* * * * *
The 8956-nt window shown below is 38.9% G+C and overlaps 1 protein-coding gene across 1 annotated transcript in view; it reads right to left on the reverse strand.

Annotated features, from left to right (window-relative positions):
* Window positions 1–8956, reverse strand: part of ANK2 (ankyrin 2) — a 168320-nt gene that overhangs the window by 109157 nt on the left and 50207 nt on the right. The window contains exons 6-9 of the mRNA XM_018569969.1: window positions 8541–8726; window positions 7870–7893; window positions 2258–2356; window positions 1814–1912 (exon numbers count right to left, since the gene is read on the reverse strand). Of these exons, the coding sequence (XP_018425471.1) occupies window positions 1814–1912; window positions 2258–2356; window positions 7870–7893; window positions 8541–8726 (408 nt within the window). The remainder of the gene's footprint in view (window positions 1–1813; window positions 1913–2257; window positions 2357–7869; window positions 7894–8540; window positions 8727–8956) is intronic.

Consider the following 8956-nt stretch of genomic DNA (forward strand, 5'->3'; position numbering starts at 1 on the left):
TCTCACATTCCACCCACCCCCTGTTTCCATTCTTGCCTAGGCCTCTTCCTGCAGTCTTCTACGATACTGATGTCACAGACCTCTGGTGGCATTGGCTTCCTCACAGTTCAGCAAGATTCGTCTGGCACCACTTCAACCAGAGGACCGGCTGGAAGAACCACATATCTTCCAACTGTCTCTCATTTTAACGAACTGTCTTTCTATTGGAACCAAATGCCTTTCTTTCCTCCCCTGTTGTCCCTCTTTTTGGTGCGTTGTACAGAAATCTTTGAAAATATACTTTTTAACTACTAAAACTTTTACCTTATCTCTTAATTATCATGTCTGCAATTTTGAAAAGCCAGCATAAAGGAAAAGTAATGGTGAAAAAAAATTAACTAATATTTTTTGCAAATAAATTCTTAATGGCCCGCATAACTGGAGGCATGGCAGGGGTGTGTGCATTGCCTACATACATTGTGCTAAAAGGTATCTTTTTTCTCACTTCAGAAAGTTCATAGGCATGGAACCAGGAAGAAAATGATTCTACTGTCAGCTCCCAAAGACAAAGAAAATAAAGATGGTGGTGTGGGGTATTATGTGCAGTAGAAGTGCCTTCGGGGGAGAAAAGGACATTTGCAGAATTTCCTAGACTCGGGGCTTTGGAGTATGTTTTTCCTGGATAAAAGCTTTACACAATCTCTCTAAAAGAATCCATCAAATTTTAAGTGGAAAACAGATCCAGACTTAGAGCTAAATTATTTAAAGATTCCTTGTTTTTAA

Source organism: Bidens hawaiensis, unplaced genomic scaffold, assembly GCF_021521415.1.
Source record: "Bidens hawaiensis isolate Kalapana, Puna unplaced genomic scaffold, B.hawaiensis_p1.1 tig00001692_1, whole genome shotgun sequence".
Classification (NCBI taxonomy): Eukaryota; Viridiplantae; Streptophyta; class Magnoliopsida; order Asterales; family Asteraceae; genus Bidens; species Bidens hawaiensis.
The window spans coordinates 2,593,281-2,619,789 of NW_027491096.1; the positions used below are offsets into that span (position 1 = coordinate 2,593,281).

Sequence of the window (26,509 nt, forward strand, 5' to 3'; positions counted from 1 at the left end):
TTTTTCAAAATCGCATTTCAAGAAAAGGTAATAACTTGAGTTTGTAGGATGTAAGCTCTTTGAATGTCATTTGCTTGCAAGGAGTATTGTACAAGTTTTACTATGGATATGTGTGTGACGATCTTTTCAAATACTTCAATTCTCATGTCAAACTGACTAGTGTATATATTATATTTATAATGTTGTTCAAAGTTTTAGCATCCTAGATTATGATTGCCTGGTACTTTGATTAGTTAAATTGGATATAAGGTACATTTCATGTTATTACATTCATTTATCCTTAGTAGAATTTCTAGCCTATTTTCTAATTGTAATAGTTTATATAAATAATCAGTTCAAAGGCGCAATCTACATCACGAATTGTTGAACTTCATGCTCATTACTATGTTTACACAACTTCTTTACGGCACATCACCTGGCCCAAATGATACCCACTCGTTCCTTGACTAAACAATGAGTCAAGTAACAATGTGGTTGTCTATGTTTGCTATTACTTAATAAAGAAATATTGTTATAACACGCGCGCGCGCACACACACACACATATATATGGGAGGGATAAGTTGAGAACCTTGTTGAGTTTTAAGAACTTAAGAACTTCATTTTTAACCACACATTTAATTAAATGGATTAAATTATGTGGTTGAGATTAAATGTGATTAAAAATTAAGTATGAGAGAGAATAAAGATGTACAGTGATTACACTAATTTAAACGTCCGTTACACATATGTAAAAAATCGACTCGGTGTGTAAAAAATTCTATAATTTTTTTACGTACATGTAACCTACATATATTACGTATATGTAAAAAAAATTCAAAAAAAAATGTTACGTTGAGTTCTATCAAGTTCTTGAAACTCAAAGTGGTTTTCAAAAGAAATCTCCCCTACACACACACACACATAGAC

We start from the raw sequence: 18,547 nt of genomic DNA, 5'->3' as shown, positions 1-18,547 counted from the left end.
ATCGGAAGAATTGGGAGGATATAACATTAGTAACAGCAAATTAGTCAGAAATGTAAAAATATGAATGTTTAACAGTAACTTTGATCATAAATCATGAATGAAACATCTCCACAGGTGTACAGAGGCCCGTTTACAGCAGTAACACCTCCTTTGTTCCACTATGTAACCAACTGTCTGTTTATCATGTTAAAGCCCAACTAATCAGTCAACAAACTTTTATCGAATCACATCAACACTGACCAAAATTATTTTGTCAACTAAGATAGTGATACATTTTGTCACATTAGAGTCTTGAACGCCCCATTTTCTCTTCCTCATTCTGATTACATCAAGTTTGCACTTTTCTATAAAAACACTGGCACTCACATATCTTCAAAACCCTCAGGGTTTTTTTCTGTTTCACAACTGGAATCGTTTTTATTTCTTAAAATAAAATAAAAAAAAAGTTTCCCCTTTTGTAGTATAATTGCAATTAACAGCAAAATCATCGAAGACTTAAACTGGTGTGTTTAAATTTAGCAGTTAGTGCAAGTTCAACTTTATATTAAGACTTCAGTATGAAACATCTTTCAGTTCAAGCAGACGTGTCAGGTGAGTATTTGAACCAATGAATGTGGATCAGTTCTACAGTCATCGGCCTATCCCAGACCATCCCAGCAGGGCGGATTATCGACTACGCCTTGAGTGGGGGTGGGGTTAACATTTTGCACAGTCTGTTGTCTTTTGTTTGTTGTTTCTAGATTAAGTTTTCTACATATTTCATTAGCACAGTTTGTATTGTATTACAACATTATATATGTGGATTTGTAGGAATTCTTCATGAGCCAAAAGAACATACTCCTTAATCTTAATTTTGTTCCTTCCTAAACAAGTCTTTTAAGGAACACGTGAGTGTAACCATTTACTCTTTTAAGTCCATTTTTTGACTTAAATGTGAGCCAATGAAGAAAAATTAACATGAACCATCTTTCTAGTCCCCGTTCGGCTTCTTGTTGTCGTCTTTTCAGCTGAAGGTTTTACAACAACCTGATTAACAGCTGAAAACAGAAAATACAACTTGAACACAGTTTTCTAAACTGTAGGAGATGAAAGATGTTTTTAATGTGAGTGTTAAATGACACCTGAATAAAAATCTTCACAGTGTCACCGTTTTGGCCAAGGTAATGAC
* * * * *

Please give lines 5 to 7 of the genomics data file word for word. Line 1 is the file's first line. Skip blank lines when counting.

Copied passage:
TCTCACATTCCACCCACCCCCTGTTTCCATTCTTGCCTAGGCCTCTTCCTGCAGTCTTCTACGATACTGATGTCACAGACCTCTGGTGGCATTGGCTTCCTCACAGTTCAGCAAGATTCGTCTGGCACCACTTCAACCAGAGGACCGGCTGGAAGAACCACATATCTTCCAACTGTCTCTCATTTTAACGAACTGTCTTTCTATTGGAACCAAATGCCTTTCTTTCCTCCCCTGTTGTCCCTCTTTTTGGTGCGTTGTACAGAAATCTTTGAAAATATACTTTTTAACTACTAAAACTTTTACCTTATCTCTTAATTATCATGTCTGCAATTTTGAAAAGCCAGCATAAAGGAAAAGTAATGGTGAAAAAAAATTAACTAATATTTTTTGCAAATAAATTCTTAATGGCCCGCATAACTGGAGGCATGGCAGGGGTGTGTGCATTGCCTACATACATTGTGCTAAAAGGTATCTTTTTTCTCACTTCAGAAAGTTCATAGGCATGGAACCAGGAAGAAAATGATTCTACTGTCAGCTCCCAAAGACAAAGAAAATAAAGATGGTGGTGTGGGGTATTATGTGCAGTAGAAGTGCCTTCGGGGGAGAAAAGGACATTTGCAGAATTTCCTAGACTCGGGGCTTTGGAGTATGTTTTTCCTGGATAAAAGCTTTACACAATCTCTCTAAAAGAATCCATCAAATTTTAAGTGGAAAACAGATCCAGACTTAGAGCTAAATTATTTAAAGATTCCTTGTTTTTAA

Source organism: Bidens hawaiensis, unplaced genomic scaffold, assembly GCF_021521415.1.
Source record: "Bidens hawaiensis isolate Kalapana, Puna unplaced genomic scaffold, B.hawaiensis_p1.1 tig00001692_1, whole genome shotgun sequence".